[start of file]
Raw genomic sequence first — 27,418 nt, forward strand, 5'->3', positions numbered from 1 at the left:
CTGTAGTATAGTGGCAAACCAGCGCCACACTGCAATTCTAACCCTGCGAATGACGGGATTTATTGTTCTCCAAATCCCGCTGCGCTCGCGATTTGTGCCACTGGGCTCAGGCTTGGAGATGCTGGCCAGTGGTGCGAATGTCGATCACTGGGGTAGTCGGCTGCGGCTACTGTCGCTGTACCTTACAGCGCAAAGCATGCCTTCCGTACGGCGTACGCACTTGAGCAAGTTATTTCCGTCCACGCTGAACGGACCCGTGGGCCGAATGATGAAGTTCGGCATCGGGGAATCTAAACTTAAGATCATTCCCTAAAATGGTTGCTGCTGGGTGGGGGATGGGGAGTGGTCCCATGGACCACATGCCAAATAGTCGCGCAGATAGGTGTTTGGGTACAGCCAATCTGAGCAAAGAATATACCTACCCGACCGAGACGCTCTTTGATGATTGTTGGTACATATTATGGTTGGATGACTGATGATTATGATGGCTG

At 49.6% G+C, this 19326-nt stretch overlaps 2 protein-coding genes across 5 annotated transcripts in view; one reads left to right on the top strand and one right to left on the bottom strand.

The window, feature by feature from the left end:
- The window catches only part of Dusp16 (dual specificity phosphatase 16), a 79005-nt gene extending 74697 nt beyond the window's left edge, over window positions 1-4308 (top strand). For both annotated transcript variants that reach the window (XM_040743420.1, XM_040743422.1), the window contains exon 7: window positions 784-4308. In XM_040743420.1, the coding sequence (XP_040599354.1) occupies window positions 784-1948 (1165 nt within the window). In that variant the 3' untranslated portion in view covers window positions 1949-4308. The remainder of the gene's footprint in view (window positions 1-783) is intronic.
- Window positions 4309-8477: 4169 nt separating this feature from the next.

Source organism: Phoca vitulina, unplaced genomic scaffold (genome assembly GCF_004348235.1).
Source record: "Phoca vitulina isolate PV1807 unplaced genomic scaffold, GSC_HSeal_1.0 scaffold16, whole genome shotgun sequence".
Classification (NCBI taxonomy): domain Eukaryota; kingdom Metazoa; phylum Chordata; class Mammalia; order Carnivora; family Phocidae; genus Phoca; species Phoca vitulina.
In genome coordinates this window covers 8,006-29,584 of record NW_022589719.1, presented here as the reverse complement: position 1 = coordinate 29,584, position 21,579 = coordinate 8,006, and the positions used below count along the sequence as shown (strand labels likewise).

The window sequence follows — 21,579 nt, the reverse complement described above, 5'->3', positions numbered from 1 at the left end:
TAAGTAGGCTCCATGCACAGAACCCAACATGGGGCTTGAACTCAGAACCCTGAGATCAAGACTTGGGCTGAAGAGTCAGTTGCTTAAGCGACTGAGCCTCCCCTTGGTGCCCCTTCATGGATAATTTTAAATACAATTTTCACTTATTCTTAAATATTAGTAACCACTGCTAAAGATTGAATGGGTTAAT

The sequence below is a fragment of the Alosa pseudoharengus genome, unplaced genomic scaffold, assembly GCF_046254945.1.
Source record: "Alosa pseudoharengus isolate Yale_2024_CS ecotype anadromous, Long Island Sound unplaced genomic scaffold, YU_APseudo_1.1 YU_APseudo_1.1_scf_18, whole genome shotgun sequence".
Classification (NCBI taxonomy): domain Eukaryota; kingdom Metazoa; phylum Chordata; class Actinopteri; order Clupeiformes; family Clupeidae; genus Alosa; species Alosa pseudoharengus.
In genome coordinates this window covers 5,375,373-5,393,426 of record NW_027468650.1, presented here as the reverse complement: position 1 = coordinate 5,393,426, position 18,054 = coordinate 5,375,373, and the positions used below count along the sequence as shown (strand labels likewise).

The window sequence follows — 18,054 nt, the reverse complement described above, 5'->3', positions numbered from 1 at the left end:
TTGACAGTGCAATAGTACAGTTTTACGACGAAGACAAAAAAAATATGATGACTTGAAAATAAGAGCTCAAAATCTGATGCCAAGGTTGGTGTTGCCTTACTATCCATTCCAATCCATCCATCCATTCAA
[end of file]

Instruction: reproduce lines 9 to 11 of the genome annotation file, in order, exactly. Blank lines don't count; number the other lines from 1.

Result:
Classification (NCBI taxonomy): domain Eukaryota; kingdom Metazoa; phylum Chordata; class Mammalia; order Carnivora; family Phocidae; genus Phoca; species Phoca vitulina.
In genome coordinates this window covers 8,006-29,584 of record NW_022589719.1, presented here as the reverse complement: position 1 = coordinate 29,584, position 21,579 = coordinate 8,006, and the positions used below count along the sequence as shown (strand labels likewise).

The window sequence follows — 21,579 nt, the reverse complement described above, 5'->3', positions numbered from 1 at the left end: